Cyber attacks against govt expose fatal cracks in Pakistan’s digital fence
ISLAMABAD: While the government focuses on fighting terrorism and extremism under the National Action Plan (NAP), another threat seems to be looming on the horizon: cyber warfare. Sources have told Dawn that government assets are now increasingly coming under attack from hackers and subversive elements that may be looking to steal sensitive information or intercept privileged communications.
The threat of cyber attacks really raised the hackles of the country’s security establishment when, just before the recent visit of Chinese president XI Jinping, computers at the country’s Foreign Office (FO) were hit by a cyber attack. The fact that it was the FO’s China desk that was targeted alarmed many and, sources within the department say, intelligence agencies are currently investigating the nature of the attack.
Although an FO spokesperson denied that anything like this had occurred, this account does figure into the larger picture: coordinated cyber attacks against governments, corporations and militaries around the world have picked up steam and some of the world’s leading cyber security firms are attributing a recent spate of state-level cyber attacks to Russian state-sponsored hackers.
In a report titled ‘APT28: A Window into Russia’s Cyber Espionage Operations’, leading US network security firm FireEye has tracked attacks on government, defence and educational infrastructure in at least 26 different countries, including Pakistan. According to the report, Russian hackers used the technique known as ‘phishing emails’, which involves sending a user emails with content of their interest, which usually has a malicious software embedded in it.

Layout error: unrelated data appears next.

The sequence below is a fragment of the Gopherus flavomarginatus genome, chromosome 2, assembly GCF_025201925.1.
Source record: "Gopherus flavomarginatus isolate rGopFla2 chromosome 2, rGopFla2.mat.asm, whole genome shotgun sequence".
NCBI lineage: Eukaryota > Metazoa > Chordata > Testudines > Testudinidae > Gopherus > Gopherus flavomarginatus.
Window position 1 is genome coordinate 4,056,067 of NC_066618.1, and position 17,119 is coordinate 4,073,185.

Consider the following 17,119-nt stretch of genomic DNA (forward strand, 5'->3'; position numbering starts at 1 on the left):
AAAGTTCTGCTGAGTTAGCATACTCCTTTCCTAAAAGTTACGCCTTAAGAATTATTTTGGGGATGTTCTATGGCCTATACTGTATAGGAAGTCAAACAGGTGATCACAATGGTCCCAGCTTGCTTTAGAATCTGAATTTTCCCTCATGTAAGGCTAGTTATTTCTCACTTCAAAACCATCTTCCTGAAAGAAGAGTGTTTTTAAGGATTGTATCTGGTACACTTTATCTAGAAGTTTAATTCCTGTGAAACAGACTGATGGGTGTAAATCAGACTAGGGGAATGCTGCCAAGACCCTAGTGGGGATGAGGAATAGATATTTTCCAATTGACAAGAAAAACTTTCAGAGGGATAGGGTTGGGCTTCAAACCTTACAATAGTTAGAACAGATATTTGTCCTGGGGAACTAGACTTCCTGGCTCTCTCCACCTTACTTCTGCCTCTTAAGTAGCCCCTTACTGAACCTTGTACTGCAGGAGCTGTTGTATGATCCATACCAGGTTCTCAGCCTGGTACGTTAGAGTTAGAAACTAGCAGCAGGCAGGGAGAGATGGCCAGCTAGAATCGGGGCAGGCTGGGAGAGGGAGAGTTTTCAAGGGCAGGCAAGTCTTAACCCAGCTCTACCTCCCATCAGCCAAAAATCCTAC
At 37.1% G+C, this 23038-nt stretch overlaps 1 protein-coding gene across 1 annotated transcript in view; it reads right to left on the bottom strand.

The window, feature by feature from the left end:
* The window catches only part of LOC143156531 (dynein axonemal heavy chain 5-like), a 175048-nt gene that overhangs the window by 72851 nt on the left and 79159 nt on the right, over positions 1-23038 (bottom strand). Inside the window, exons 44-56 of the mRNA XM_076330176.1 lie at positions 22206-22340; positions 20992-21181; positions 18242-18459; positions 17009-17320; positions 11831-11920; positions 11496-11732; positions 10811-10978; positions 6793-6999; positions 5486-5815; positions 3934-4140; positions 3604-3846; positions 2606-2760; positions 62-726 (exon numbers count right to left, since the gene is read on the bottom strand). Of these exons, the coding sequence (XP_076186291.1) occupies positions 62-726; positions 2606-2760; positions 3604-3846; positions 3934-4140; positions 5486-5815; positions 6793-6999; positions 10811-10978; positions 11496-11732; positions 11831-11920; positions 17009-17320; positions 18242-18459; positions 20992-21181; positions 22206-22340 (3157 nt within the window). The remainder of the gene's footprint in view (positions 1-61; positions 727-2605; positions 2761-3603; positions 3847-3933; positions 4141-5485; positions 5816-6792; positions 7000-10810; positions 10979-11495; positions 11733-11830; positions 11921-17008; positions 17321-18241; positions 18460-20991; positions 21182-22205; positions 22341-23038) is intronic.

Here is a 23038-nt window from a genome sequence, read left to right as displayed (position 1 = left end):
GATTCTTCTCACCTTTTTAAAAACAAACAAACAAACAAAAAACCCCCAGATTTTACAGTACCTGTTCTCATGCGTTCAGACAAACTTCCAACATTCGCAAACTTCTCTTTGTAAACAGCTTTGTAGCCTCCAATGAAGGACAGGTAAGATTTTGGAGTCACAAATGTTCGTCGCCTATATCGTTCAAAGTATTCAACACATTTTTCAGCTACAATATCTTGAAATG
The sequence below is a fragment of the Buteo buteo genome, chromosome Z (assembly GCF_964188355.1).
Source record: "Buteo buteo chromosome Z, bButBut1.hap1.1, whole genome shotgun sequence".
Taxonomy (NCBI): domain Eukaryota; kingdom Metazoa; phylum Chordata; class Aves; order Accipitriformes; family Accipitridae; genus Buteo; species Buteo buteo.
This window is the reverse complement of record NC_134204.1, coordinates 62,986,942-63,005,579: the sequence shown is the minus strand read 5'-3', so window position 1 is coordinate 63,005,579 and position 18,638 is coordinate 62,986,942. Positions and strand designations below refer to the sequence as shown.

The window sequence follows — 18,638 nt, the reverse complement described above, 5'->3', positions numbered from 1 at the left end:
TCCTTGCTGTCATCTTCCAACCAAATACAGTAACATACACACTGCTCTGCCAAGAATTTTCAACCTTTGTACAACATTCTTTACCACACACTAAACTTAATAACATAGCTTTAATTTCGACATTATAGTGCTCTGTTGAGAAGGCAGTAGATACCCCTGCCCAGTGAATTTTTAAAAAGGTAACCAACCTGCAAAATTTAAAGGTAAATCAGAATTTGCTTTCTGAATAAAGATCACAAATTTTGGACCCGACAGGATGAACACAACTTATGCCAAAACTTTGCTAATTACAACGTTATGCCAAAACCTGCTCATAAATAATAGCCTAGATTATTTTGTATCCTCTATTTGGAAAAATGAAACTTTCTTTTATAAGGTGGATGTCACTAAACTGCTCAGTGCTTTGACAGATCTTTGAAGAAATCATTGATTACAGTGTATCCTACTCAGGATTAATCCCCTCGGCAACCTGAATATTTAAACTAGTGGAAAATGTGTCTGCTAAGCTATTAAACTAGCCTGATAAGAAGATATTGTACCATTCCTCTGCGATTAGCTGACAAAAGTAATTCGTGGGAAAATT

If the user opens or saves the phishing content, the malware or spyware installs itself into the user’s computer and can then be used to steal information or alter/erase important records. This method, which targets an individual rather than an entire network, affords the hackers a better chance of success.
“Individual user habits are almost never as robust as the measures an organisation or department takes with regard to cyber security,” said Shahzad Ahmed, country director of the digital rights group Bytes For All. According to Mr Ahmed, mobile devices such as phones and tablets were more insecure as compared to personal computers and laptops.
“On a computer, the user may install an anti-virus or anti-malware software. However, users seldom take similar measures when it comes to mobile devices.” In addition, apps and various services that are always running on smartphones can easily transfer user data to a third party without their knowledge, he said.
Other IT experts Dawn spoke to also agree with the perception that mobile platforms are more susceptible to being compromised and fear that the country’s telecom providers, as well as the now-privatised Pakistan Telecommunication Corporation Limited (PTCL) — the country’s largest Internet service provider (ISP) — may not be adequately equipped to counter coordinated attacks by cyber spies.
An IT industry insider told Dawn that, in theory, everything from phone lines to online chats and mobile phone data could be accessed and since telecom companies controlled critical infrastructure in any nation, the impact of an attack against their networks could have far-reaching repercussions.
“There is enough data available that shows that ISPs in particular have been compromised on many occasions by hackers,” the insider told Dawn.
According to an internal security analysis of one of the country’s main ISPs, which was aimed at testing the efficacy of existing firewalls and security measures, at least 850 infected hosts – or users whose computers were infected with malware – were detected on that ISP’s network.
The security analysis noted that certain malware even attempted “outbound communications … from various international destinations to upload data from within the national network.”
A telecom engineer who has worked for several leading cellular companies in Pakistan told Dawn, on condition of anonymity, that each operator’s security capabilities were put in place as part of the technology solution they purchased from the vendor that supplied their equipment.
These vendors include renowned firms such as Nokia-Siemens and Motorola, and the security protocols they design usually come as part of the package.